TCBG Seminar


Professor Rommie Amaro
Department of Chemistry and Biochemistry
U. of California - San Diego
San Diego, CA

Monday, April 25, 2016
3:00 pm (CT)
3269 Beckman Institute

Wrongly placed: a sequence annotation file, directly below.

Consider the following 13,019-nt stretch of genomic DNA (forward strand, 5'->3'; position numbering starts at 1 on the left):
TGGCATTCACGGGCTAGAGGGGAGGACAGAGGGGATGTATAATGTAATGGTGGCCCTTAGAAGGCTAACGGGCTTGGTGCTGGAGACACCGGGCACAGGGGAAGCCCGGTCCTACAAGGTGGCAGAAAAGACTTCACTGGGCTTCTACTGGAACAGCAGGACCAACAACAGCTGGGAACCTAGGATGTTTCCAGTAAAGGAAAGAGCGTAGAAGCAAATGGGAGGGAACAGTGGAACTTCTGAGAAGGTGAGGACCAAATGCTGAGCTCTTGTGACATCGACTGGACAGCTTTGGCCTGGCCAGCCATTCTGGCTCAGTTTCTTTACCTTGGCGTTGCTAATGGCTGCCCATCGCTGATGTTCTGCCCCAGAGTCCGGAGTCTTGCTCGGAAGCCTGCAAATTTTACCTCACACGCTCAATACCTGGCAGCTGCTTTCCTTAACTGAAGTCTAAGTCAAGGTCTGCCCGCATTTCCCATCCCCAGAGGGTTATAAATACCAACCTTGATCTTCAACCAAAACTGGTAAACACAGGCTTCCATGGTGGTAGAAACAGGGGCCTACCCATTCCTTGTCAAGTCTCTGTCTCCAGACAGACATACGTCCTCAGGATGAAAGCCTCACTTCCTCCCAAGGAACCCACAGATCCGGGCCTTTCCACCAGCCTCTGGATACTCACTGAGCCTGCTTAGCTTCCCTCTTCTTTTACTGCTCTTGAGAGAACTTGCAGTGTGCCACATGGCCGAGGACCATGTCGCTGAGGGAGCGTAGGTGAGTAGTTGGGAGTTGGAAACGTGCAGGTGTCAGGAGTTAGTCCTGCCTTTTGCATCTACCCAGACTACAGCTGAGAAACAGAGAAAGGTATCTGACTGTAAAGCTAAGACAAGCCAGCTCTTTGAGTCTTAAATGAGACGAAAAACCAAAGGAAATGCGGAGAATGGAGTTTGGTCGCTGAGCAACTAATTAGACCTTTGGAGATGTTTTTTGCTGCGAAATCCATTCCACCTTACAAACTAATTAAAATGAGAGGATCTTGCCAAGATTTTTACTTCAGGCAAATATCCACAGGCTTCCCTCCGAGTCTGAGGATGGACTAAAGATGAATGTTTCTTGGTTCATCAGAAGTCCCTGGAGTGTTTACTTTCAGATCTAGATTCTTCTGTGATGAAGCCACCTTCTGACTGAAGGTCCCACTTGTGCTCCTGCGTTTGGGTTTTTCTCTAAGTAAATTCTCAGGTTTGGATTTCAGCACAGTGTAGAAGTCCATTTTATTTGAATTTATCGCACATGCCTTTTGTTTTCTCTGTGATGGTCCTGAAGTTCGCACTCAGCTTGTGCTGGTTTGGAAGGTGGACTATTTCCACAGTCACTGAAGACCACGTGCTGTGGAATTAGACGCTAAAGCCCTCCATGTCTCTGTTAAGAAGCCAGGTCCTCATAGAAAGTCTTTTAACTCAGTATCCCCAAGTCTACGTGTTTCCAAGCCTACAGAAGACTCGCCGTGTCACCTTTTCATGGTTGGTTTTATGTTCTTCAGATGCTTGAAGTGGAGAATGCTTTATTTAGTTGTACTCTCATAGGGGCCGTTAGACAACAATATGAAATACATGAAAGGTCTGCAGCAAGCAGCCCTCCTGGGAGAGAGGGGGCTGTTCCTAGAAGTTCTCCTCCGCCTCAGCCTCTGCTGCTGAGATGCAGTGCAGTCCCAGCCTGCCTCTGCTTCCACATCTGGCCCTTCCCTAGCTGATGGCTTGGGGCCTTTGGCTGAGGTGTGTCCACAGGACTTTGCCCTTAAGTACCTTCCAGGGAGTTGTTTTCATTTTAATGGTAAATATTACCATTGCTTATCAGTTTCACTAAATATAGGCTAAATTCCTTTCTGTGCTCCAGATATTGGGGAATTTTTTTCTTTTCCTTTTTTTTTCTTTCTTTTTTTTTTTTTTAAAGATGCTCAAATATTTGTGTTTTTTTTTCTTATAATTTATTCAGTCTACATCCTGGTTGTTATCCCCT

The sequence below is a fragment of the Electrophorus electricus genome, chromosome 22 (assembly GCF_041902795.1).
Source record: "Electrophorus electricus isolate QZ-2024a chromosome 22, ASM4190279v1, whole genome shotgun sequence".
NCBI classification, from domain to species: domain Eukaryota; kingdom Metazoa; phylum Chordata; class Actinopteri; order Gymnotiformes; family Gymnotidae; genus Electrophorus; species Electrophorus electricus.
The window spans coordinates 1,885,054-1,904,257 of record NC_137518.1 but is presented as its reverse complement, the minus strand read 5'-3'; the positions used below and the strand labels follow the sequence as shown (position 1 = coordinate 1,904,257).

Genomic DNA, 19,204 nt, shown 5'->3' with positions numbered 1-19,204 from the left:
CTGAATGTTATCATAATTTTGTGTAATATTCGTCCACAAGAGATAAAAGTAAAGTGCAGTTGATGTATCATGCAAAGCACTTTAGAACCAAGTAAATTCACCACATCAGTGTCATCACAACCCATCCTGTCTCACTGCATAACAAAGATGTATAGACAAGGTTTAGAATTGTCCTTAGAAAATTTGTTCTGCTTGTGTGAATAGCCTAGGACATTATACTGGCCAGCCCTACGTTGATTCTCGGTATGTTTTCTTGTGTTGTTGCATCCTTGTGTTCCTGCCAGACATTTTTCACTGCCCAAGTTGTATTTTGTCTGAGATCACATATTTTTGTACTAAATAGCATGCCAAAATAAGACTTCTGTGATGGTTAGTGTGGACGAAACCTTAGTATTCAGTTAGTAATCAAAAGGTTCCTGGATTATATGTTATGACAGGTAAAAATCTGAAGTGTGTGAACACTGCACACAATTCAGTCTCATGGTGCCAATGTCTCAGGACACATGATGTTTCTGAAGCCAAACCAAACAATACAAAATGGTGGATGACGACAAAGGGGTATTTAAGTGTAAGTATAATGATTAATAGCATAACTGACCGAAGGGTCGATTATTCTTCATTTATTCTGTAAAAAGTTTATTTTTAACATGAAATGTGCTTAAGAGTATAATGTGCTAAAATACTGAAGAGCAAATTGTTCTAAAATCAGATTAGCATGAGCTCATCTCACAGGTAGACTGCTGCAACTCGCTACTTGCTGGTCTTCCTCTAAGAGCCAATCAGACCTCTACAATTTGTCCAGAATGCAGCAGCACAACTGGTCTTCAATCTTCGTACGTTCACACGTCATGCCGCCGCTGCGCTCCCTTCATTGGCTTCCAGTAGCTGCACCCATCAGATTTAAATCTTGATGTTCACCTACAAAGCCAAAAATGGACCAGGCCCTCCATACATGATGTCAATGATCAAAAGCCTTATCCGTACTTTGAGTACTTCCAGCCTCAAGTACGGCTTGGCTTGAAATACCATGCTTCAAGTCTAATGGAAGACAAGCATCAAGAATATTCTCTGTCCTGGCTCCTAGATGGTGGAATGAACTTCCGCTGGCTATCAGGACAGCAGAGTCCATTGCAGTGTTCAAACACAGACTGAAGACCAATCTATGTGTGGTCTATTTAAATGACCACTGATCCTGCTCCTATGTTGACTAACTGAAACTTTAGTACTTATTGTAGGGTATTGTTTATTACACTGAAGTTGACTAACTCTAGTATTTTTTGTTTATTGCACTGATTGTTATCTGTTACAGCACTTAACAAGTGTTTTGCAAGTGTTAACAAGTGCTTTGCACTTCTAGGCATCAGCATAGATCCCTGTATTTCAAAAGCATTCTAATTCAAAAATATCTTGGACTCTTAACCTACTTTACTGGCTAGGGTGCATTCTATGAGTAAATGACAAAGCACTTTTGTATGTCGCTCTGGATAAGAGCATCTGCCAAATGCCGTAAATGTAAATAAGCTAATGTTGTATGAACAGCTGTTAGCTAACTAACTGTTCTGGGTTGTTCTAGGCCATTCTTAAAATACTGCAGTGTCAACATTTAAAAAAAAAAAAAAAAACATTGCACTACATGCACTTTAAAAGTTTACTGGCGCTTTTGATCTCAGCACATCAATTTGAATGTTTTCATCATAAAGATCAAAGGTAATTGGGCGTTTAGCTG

With exascale computing power on the horizon, computational studies have the opportunity to make unprecedented contributions to drug discovery efforts. Steady increases in computational power, coupled with improvements in the underlying algorithms and available structural experimental data, are enabling new paradigms for discovery, wherein computationally predicted ensembles from large-scale biophysical simulations are being used in rational drug design efforts. Such investigations are driving discovery efforts in collaboration with leading experimentalists. I will describe our work in this area that has provided key insights into the systematic incorporation of structural information resulting from state-of- the-art biophysical simulations into protocols for inhibitor and drug discovery, with emphasis on the discovery of novel druggable pockets that may not be apparent in crystal structures. I will close with a brief discussion of the new tools and technologies, which we are developing in collaboration with the National Biomedical Computation Resource, that are allowing us to bring molecular details into cellular environments, to promote understanding of biological phenomena across diverse scales of biological organization.

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